Like Dylan we are duped into thinking these two might be the “perfect match.” But Gilman reveals that their relationship cannot be sustained because Layley is incapable of recognizing the value of her own individuality apart from her social class’s mores and the interdicts of the sorority. Rather than expand and embrace an uncertain future of limitlessness, she chooses to forget the possibilities evoked by the spontaneity of being with someone like Dylan. And Gilman likens her state to a sleepy oblivion which will result in a vacant life of quiet desperation. Gilman’s conclusion is surprising and poignant.
Sandwiched between these two vibrant plays are lesser lights that also mirror characters and recurrent themes in Williams’s work. Tent Worms, by Elizabeth Egloff, is about a couple at the end of a vacation on Cape Cod. Writer Billy (Derek Smith has a natural grace which crescendos to a hyper pitch) is obsessed with eradicating the summer cottage of a plague of tent worms. The worms are a metaphor for what is eating away at Billy’s life and career. How he disposes of them, and the reaction of his wife (Liv Rooth) to his solution provides an added punch to a stark and powerful ending.
You Lied to me About Centralia by John Guare is a retelling of The Glass Menagerie from the point of view of Jim, the gentleman caller. Jim (a versatile Mickey Theis) tells his girlfriend Betty (a humorous, whiny Megan Bartle) about an experience he had at “Shakespeare’s” house. As he retells the events, we recognize the familiar characters of The Glass Menagerie: Tom, Rose and Amanda.
From Jim’s moribund, factual perspective, the story is as lackluster, trite and mundane as he is. We remember the vitality and glittering quality of the circumstances narrated by Tom about the interactions among his sister, mother and Jim. All is vapid in Jim’s retelling. With his unenlightened mind, Jim misses the significance.
Unlike Tom’s spinning web that glistens, Jim’s story-telling harbors no “tricks in his pocket.” Jim has no unconscious motivation to expiate his guilt and grieve the past, as Tom does. Guare emphasizes the contrast between their two perceptions. We glean Tom’s obsession to honey over the past he must run from with a soulful, exquisite beauty. Jim’s retelling is absent symbol and meaning. Guare reminds us that all is in the eye of the beholder. The purist art is forged in the fires of suffering, things which Jim will never understand for he has no poetic sensibility to see.
In Oriflamme by David Grimm, Anna (Liv Rooth, an incarnation of Blanche Dubois from Streetcar Named Desire), meets Rodney (a sinister, simmering Derek Smith reminiscent of Stanley in Streetcar). They have an encounter in the park that gradually moves toward a violent intimacy. Ambivalent, Anna maintains an image of chastity; she cannot contravene the Southern folkways about “good” women. After an extended flirtation she repulses Rodney’s sexual advances and scratches him. In angry retaliation Rodney attempts to strangle her, then stops. She is not worth the effort.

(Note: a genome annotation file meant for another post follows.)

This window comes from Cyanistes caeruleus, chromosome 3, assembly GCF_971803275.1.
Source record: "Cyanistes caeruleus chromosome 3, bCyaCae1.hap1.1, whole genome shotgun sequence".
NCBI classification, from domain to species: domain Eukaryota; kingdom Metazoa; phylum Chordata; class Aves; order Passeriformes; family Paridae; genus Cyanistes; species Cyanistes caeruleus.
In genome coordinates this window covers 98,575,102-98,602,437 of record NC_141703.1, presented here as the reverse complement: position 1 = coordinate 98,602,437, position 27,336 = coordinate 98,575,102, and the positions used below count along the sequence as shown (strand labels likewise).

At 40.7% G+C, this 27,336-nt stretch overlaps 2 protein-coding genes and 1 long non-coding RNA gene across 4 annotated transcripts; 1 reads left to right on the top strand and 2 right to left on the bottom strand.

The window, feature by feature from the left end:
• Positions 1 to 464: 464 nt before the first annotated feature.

As he dumps her literally and figuratively, she cries out for him. She desires intimacy and the pretense of love through sex: it is a hedge against loneliness. The lesson that a debased, crass “something” is better than “nothing” Anna learns too late. Rodney is gone, leaving her alone and desperate. Grimm’s play suggests how painful events like that accumulate to eventually smash Anna’s fragility and bankrupt her soul. The characterization is a precursor to Blanche DuBois.
Desire Quenched by Touch, Marcus Gardley’s stage adaptation of Tennessee Williams’s Desire and the Black Masseur, highlights the mythos of the black race as sexual object of desire and utility. The play revisits Williams’s themes of sadism, masochism, and cannibalism. Fountaine Le Grand (a fine performance by Yaegel T. Welch), a gentlemanly black masseur, has been invited to the police station for questioning by Detective Bacon (Derek Smith). Mr. Burns, a homosexual has gone missing. As Le Grand answers Bacon’s questions, Gardley reveals in flashback the developing relationship between Le Grand and Burns (an obsessive, lively portrayal by John Skelley), who increasingly demands abusive massaging by Le Grand. Gardley shows where such obsessions lead. The final scene is shocking and symbolic; it reveals another Williams theme: The limits of self-abuse know no bounds when it is actually performed by others.
The six plays are acute, well written, and skillfully acted. Director Michael Wilson’s unique perspective pairs well with the adaptions to convey the real, poetic truths inherent in Williams. The best of the plays allow Williams’s voice and characters to reign and enforce the unique mark of the playwrights as they form and fashion Williams’s works to make them their own. The production runs at 59E59 Theaters until October 10.[amazon template=iframe image&asin=B001QFYCZM][amazon template=iframe image&asin=0811212696][amazon template=iframe image&asin=1598531042]